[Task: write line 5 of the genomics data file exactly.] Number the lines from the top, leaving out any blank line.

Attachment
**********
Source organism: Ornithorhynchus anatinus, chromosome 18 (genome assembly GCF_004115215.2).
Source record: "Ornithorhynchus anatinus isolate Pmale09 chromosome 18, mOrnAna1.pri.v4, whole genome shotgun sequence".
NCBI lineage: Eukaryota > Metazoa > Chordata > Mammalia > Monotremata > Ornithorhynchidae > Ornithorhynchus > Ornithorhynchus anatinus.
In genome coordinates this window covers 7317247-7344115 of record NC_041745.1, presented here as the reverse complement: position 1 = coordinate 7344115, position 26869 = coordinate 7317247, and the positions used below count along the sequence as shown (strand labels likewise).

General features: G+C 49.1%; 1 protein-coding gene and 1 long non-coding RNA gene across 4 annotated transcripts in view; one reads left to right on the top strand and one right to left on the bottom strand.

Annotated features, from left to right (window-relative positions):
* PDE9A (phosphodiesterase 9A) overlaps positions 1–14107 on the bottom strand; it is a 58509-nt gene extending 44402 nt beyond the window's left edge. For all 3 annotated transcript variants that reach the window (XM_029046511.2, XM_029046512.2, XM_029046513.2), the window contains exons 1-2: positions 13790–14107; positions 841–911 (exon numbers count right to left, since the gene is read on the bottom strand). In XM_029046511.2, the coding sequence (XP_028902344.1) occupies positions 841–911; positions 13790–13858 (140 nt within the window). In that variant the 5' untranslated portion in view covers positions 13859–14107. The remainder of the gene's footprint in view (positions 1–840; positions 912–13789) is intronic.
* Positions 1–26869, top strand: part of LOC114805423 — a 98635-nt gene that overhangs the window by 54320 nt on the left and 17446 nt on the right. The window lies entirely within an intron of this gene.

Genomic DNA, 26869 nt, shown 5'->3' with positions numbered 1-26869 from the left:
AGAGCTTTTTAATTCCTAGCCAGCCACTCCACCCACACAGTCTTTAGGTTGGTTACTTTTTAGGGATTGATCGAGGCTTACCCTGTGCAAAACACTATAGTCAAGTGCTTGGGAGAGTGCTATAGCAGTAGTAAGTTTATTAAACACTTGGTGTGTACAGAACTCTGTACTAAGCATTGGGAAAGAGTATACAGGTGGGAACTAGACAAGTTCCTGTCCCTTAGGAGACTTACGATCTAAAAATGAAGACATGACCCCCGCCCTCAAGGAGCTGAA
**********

General features: G+C 49.1%; 1 protein-coding gene and 1 long non-coding RNA gene across 4 annotated transcripts in view; one reads left to right on the top strand and one right to left on the bottom strand.